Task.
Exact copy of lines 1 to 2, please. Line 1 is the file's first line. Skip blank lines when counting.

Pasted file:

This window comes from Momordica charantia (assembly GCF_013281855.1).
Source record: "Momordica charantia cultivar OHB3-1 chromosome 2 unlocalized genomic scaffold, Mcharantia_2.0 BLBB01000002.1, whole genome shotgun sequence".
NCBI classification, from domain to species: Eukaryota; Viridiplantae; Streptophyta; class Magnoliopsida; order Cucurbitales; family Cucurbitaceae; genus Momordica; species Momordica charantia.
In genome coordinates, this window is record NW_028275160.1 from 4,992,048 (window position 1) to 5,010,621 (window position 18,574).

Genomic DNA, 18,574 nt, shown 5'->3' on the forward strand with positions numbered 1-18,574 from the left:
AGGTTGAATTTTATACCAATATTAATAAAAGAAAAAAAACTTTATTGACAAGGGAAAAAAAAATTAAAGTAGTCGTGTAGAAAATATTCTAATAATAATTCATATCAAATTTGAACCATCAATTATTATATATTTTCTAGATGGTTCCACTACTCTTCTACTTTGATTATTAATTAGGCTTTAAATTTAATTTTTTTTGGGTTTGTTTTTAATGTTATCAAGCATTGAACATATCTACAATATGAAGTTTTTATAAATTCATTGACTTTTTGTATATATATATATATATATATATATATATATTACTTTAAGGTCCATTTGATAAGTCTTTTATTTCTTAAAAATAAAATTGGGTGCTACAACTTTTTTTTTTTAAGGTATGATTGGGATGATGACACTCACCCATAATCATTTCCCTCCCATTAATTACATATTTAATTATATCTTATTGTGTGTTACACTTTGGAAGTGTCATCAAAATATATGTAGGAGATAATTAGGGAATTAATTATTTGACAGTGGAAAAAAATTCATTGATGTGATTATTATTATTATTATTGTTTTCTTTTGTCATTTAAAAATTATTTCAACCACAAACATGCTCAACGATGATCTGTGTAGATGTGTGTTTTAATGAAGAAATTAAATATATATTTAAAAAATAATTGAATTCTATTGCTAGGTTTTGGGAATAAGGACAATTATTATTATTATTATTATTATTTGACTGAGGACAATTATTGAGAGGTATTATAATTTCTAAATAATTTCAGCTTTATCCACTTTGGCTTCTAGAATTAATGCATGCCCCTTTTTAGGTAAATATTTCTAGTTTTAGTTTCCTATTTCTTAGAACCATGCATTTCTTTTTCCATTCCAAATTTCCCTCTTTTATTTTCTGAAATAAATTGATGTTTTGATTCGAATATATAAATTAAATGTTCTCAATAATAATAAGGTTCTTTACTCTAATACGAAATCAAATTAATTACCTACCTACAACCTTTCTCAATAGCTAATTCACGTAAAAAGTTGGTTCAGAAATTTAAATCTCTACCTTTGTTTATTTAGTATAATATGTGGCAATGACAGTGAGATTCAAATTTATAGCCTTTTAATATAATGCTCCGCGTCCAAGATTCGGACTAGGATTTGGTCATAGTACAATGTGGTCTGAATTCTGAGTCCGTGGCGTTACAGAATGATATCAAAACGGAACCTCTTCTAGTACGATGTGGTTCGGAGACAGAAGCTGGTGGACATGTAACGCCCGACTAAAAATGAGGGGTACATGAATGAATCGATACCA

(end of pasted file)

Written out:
This window comes from Momordica charantia (assembly GCF_013281855.1).
Source record: "Momordica charantia cultivar OHB3-1 chromosome 2 unlocalized genomic scaffold, Mcharantia_2.0 BLBB01000002.1, whole genome shotgun sequence".